We thank John Miller (Carnegie Mellon), Stephen Benard (Indiana University) and Cris Moore (Santa Fe Institute) for helpful discussions, and the Santa Fe Institute for their hospitality when this work was begun. Bradi Heaberlin was supported by the Research Experience for Undergraduates program at the Santa Fe Institute under National Science Foundation Award #ACI-1358567, by the Cox Research Scholarship Program and by the Indiana University Science, Technology and Research Scholars (STARS) program. Data used in this analysis are available online [42].

Author Contributions

The authors jointly designed the research concept, gathered the data, and conducted the analyses. Both authors jointly wrote the paper.

Conflicts of Interest

The authors declare no conflict of interest.

Appendix A. Corpus Construction

As described in the main text, we build our corpus by spidering outward from the page “Assume good faith”, following all links in the Wikipedia namespace to build a directed, unweighted network. Not all pages within the namespace are normative, however. After completing the spidering process, we remove pages that are solely lists (e.g., the pages “List of guidelines” or “Lists of protected pages”) that describe “projects”, or other initiatives focused on outreach (e.g., “Wikipedia Loves Libraries”), or on adding a certain kind of content to the encyclopedia (e.g., “WikiProject Libertarianism”), or that serve as noticeboards (e.g., the “Village pump”, “Media copyright questions”), with filters on both page titles and editor-assigned categories.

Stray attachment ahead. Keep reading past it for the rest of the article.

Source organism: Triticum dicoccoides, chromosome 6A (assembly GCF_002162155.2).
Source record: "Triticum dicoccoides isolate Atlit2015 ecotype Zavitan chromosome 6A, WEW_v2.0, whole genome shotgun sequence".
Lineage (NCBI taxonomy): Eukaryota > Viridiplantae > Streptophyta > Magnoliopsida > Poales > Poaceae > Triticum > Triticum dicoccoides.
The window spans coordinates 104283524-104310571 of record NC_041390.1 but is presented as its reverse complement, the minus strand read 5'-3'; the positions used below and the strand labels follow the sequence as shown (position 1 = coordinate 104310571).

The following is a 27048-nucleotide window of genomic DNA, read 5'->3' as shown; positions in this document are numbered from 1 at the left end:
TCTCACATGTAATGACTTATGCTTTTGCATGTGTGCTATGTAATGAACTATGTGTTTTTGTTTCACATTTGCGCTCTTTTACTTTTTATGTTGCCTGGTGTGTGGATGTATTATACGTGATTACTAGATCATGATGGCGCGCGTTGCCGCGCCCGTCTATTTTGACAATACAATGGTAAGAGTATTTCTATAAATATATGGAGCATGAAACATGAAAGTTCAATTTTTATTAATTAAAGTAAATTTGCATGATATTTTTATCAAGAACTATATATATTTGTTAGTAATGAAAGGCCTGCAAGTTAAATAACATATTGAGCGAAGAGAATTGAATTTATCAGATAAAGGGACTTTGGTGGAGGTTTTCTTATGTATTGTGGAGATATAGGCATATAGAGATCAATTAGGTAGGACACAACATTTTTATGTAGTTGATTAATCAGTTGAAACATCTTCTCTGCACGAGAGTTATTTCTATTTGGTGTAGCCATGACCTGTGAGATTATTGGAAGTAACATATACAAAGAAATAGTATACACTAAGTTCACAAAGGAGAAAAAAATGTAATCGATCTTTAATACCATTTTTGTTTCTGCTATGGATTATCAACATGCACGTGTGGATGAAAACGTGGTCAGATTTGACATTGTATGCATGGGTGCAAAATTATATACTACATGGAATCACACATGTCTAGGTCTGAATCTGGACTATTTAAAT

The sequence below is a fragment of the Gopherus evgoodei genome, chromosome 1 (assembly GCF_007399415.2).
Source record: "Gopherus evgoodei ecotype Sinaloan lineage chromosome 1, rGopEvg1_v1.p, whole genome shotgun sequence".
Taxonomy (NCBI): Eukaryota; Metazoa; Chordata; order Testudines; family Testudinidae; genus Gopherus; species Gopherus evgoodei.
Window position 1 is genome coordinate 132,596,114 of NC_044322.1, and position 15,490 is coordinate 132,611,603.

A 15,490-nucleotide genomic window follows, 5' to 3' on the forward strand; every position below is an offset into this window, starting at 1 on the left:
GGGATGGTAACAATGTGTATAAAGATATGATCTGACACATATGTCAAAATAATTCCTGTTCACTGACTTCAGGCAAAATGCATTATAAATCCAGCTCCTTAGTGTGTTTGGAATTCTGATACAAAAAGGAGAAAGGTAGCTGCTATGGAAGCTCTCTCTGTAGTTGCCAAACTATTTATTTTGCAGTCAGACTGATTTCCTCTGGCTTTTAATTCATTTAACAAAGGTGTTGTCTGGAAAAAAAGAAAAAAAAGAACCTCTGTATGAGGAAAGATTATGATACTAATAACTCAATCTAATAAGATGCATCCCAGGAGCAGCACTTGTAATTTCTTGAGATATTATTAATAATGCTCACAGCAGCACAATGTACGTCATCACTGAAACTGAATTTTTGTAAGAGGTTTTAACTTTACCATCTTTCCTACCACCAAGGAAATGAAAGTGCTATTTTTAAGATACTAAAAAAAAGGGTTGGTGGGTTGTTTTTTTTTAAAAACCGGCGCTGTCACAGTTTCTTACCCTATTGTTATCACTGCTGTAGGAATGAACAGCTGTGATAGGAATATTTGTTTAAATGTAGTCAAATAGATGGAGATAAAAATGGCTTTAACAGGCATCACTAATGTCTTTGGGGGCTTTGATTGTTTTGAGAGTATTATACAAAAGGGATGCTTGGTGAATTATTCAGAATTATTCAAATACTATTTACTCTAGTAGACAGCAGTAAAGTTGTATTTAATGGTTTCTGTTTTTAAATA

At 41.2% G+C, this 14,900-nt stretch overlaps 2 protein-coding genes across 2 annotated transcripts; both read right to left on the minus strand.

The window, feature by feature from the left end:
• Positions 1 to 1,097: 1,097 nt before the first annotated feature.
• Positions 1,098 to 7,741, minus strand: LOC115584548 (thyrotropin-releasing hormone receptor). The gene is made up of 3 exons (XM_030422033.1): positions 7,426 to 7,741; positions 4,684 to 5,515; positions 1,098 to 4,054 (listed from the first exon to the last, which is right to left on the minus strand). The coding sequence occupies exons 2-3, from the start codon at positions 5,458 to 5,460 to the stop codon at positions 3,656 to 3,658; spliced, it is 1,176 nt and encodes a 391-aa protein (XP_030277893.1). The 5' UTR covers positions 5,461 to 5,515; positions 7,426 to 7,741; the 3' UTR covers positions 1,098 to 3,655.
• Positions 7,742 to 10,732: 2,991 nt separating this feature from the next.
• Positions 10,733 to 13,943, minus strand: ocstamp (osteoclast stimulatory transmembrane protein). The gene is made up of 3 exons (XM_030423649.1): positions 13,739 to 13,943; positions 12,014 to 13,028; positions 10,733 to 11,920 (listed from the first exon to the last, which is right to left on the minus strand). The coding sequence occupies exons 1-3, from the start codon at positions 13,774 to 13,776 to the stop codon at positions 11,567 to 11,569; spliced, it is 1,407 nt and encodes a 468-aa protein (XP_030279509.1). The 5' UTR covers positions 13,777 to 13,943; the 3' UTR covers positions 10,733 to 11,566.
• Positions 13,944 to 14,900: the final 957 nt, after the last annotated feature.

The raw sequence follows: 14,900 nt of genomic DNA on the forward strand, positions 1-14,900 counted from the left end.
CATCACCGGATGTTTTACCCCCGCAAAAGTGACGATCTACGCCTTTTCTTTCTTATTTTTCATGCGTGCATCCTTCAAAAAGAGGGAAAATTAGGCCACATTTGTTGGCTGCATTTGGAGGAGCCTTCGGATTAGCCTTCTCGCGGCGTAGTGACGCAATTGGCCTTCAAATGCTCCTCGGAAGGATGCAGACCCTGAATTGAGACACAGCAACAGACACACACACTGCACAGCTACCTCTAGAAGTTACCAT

Many page names have synonyms (e.g., “AGF” redirects to “Assume good faith”); we merge synonyms. Not all links between pages indicate a deliberate decision to connect one norm to another. Many pages, for example, contain “boxes”, small code snippets that categorize pages or provide navigation indices to similar norms. These boxes can be created by a single command and are replicated across multiple pages; we do not include out-bound links found in these boxes. We do not count multiple links between pages; our edges are unweighted; a directed edge between A and B refers only to the presence of at least one link from A to B. Pages sometimes have internal links; we drop all self-edges. Our spidering includes only pages that existed on 12:00:00 UTC, 20 August 2015.